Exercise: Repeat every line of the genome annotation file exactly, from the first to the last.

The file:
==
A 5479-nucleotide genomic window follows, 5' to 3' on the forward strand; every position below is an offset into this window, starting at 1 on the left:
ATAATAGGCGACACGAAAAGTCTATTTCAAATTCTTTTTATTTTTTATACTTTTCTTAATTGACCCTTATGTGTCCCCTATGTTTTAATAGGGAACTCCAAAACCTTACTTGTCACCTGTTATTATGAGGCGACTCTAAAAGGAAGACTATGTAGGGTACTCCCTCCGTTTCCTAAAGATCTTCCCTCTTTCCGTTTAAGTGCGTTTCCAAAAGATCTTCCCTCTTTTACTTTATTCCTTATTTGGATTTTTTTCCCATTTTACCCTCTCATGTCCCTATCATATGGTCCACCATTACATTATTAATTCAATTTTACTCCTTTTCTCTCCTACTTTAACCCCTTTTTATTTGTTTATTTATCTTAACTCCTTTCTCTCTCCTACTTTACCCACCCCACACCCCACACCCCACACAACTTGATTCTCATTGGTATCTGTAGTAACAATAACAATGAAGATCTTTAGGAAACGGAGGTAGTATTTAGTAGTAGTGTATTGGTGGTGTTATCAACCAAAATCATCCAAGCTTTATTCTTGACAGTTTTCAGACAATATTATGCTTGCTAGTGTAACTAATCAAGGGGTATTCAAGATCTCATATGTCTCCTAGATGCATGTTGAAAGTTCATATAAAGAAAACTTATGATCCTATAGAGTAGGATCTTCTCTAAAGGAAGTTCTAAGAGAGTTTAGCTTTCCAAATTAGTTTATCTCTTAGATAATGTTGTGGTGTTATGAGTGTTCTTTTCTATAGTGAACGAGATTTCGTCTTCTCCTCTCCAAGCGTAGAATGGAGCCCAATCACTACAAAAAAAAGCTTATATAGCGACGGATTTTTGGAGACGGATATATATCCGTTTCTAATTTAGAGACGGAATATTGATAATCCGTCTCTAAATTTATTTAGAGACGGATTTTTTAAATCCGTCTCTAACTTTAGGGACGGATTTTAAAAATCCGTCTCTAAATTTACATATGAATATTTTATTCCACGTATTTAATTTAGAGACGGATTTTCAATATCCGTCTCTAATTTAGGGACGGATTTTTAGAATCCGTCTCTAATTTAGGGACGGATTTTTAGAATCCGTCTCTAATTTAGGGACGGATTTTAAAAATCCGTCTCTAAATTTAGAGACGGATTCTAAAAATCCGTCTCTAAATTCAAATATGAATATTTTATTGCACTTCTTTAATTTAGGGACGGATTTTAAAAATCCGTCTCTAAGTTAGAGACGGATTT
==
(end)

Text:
A 5479-nucleotide genomic window follows, 5' to 3' on the forward strand; every position below is an offset into this window, starting at 1 on the left:
ATAATAGGCGACACGAAAAGTCTATTTCAAATTCTTTTTATTTTTTATACTTTTCTTAATTGACCCTTATGTGTCCCCTATGTTTTAATAGGGAACTCCAAAACCTTACTTGTCACCTGTTATTATGAGGCGACTCTAAAAGGAAGACTATGTAGGGTACTCCCTCCGTTTCCTAAAGATCTTCCCTCTTTCCGTTTAAGTGCGTTTCCAAAAGATCTTCCCTCTTTTACTTTATTCCTTATTTGGATTTTTTTCCCATTTTACCCTCTCATGTCCCTATCATATGGTCCACCATTACATTATTAATTCAATTTTACTCCTTTTCTCTCCTACTTTAACCCCTTTTTATTTGTTTATTTATCTTAACTCCTTTCTCTCTCCTACTTTACCCACCCCACACCCCACACCCCACACAACTTGATTCTCATTGGTATCTGTAGTAACAATAACAATGAAGATCTTTAGGAAACGGAGGTAGTATTTAGTAGTAGTGTATTGGTGGTGTTATCAACCAAAATCATCCAAGCTTTATTCTTGACAGTTTTCAGACAATATTATGCTTGCTAGTGTAACTAATCAAGGGGTATTCAAGATCTCATATGTCTCCTAGATGCATGTTGAAAGTTCATATAAAGAAAACTTATGATCCTATAGAGTAGGATCTTCTCTAAAGGAAGTTCTAAGAGAGTTTAGCTTTCCAAATTAGTTTATCTCTTAGATAATGTTGTGGTGTTATGAGTGTTCTTTTCTATAGTGAACGAGATTTCGTCTTCTCCTCTCCAAGCGTAGAATGGAGCCCAATCACTACAAAAAAAAGCTTATATAGCGACGGATTTTTGGAGACGGATATATATCCGTTTCTAATTTAGAGACGGAATATTGATAATCCGTCTCTAAATTTATTTAGAGACGGATTTTTTAAATCCGTCTCTAACTTTAGGGACGGATTTTAAAAATCCGTCTCTAAATTTACATATGAATATTTTATTCCACGTATTTAATTTAGAGACGGATTTTCAATATCCGTCTCTAATTTAGGGACGGATTTTTAGAATCCGTCTCTAATTTAGGGACGGATTTTTAGAATCCGTCTCTAATTTAGGGACGGATTTTAAAAATCCGTCTCTAAATTTAGAGACGGATTCTAAAAATCCGTCTCTAAATTCAAATATGAATATTTTATTGCACTTCTTTAATTTAGGGACGGATTTTAAAAATCCGTCTCTAAGTTAGAGACGGATTT